8. LandmarkWealth profile image72
      LandmarkWealthposted 8 years agoin reply to this

      15 years of financial planning exp with high net worth clients, Studies completed by the CFP board, FPA & NAPFA. The cost of insurance is the same.  You're confusing the cash build which is not required in many policies.

    9. dennis.cherenkov profile image61
      dennis.cherenkovposted 8 years agoin reply to this

      Funny how other studies point to the exact opposite.  Having read about the problems, I am 100% convinced that it is best to avoid it.   Countless families have been screwed over by "reputable professionals",  and in the end CASH is ALWAYS king.

    10. LandmarkWealth profile image72
      LandmarkWealthposted 8 years agoin reply to this

      Studies point that out for most Americans.  Again not hign net worth complex cases that require complex tax planning. There are plenty of commission brokers selling funds with sales charges and screwing clients, doesn't mean investing should stop.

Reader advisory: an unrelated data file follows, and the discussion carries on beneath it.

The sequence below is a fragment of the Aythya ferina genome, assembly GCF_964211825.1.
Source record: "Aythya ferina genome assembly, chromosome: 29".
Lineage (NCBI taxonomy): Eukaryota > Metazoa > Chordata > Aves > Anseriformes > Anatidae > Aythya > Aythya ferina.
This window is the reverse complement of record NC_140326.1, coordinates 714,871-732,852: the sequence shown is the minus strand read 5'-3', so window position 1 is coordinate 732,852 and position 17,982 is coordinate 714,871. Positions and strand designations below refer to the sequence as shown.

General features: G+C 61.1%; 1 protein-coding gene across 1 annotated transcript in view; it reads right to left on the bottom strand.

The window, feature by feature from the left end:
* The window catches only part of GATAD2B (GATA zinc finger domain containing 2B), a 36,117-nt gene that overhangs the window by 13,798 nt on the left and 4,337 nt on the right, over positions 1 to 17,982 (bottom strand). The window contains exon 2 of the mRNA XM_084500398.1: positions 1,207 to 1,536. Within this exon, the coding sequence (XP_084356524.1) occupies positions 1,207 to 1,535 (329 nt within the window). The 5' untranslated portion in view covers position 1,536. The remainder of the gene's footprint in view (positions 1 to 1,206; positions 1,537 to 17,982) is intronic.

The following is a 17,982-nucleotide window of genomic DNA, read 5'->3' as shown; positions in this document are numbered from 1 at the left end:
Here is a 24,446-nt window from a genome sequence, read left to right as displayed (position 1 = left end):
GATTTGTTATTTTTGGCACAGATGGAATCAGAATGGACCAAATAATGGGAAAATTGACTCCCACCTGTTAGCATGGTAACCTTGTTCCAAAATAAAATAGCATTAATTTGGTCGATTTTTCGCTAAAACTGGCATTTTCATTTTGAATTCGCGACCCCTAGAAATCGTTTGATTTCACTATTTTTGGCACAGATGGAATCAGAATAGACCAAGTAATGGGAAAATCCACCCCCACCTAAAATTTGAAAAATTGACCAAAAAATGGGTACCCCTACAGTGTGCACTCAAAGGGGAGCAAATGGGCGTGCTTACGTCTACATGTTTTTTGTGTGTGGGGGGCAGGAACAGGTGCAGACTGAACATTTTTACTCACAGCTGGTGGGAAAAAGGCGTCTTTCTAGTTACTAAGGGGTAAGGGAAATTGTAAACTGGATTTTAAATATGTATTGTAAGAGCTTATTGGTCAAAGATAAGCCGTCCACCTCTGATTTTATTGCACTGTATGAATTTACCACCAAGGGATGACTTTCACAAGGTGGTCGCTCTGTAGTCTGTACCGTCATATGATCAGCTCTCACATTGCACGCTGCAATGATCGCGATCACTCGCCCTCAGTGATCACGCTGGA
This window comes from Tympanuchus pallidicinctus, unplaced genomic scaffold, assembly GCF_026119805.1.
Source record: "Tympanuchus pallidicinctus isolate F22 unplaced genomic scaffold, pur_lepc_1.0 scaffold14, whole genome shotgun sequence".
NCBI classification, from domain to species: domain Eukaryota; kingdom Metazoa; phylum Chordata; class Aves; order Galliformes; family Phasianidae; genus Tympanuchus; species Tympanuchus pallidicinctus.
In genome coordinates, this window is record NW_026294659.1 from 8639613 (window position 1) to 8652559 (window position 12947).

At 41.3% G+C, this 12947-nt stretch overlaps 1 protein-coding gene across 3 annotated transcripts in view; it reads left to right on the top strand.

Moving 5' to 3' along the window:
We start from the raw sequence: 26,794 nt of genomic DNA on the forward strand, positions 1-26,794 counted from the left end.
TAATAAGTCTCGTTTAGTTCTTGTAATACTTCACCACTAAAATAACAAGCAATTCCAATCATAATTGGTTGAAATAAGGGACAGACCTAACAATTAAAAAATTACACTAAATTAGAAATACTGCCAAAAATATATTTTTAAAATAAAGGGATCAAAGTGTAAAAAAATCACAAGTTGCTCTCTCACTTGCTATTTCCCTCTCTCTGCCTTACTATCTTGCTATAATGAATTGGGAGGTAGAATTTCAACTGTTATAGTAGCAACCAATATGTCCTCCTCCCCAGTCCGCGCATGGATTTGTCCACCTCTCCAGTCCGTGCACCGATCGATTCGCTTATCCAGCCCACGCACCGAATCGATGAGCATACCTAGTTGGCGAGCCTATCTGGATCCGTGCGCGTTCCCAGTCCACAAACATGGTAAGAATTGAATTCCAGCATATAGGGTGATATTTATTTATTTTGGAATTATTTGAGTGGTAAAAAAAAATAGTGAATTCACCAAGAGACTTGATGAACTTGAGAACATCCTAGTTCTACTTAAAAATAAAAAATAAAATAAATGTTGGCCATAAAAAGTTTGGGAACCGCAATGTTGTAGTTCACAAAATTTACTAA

4. Morgaren profile image70
    Morgarenposted 9 years ago

    Term has a set amount of time it is active. Whole life will be there the rest of your life.

    The people who have answered gave good enough definitions, but here is something to consider, term life insurance premiums will change at the end of the term. Here is an example:

    you are 20 and get a 20 year term for 200,000 grand. cost 17.50 a month, cheap cause your chances of dying are not that large, neither are your chances of completeing the term actually.